lbb
11-18-2014, 07:39 AM
i thought discussion usually go both way, i.e. idea exchange and examination. he mentioned his idea, you don't care for it.

No. Wrong. I couldn't "not care for it", because there was no "it" to "not care for".

That was my point, which I thought I explained with sufficient clarity. Russell made a post with a title that I found intriguing, so I read the post and then the essay, expecting to see an exposition of what he meant by his title. I didn't find that. I still don't know what he meant by it. Several other people shoved their oars in, and I'm sure they might have interesting things to say about what it means TO THEM to have their aikido "matter"...but (and I apologize because I know this sounds a bit rude) I wasn't asking them. I was asking OP, the person who wrote the line. In his latest, it sounds as if the line may mean something to him (!), but he doesn't want to expound on it. OK, I can live with that, but I don't think there's anything wrong with my asking.

So, you've framed this as my disagreeing with Russell's idea. You're completely wrong in that, because I still don't know what Russell's idea is. I'm not going to belabor him for it, as I said, because it doesn't seem to be forthcoming. but don't mischaracterize what I said.

phitruong
11-18-2014, 08:09 AM
No. Wrong. I couldn't "not care for it", because there was no "it" to "not care for".


there is an "it". he spoke of it in his blog. his statement "I want my Aikido to Matter". "my Aikido", not "Aikido" in general, and that stated a subjective point of view, his. what matter to him, isn't necessary matter to you. i saw his "it". No idea what you not see.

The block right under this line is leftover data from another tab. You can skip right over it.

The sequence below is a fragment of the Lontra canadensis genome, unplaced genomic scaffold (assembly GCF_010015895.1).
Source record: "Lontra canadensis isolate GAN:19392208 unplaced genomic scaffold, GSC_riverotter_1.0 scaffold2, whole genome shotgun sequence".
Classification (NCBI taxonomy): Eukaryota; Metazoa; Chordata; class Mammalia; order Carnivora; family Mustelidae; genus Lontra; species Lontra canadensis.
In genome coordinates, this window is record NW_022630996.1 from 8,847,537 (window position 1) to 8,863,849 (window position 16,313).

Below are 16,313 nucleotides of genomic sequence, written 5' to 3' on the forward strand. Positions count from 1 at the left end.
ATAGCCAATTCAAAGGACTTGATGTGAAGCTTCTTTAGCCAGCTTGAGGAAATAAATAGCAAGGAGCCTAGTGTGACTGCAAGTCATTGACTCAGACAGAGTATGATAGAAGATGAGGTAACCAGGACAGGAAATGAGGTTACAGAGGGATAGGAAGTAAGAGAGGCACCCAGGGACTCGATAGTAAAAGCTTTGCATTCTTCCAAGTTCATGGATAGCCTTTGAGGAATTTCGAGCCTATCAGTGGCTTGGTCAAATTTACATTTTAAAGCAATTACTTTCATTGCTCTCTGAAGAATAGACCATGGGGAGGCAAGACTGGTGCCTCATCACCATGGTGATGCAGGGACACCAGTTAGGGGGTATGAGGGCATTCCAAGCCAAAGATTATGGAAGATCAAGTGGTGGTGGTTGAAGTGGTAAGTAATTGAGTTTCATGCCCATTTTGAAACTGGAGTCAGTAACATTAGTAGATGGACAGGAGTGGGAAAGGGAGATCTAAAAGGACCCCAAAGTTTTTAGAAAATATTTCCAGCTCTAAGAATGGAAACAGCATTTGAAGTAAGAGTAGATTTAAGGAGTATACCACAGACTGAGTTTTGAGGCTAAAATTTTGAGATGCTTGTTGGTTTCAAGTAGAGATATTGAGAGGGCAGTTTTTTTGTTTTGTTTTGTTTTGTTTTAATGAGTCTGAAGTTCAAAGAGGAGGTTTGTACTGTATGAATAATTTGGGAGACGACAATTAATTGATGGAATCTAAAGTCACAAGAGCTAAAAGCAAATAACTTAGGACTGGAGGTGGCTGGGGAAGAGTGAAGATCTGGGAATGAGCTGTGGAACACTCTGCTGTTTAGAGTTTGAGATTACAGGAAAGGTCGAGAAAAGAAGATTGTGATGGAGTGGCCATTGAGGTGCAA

lbb
11-18-2014, 09:44 AM
there is an "it". he spoke of it in his blog. his statement "I want my Aikido to Matter". "my Aikido", not "Aikido" in general, and that stated a subjective point of view, his. what matter to him, isn't necessary matter to you. i saw his "it". No idea what you not see.

You continue to miss my point, Phi. It's got nothing whatsoever to do with subjectivity or objectivity.

This is what's actually in the essay.

In regards to Aikido, I want it to matter. What do I mean? I don’t look at Aikido as so much as a series of prescribed moves but as a method for teaching me good movement. When people decide to spar and use Aikido, I believe their approach is all wrong. What Aikido teaches is Maai like any martial art system. Watching people trying to spar against a striking system they are not familiar with makes me cringe.

So, Phi: precisely what is the "it"? What? Let's break it down:

"In regards to Aikido, I want it to matter. What do I mean?"

Oh yay! Now he's about to tell us what "aikido mattering" means to him! But then he says:

"I don’t look at Aikido as so much as a series of prescribed moves but as a method for teaching me good movement."

Ok...so...um...what makes his aikido "matter" is that it is "a method for teaching [him] good movement"? Is that it?

That was my question, and THAT'S ALL. Now please stop trying to make it into something else. Sheesh almighty.

ken king
11-18-2014, 10:22 AM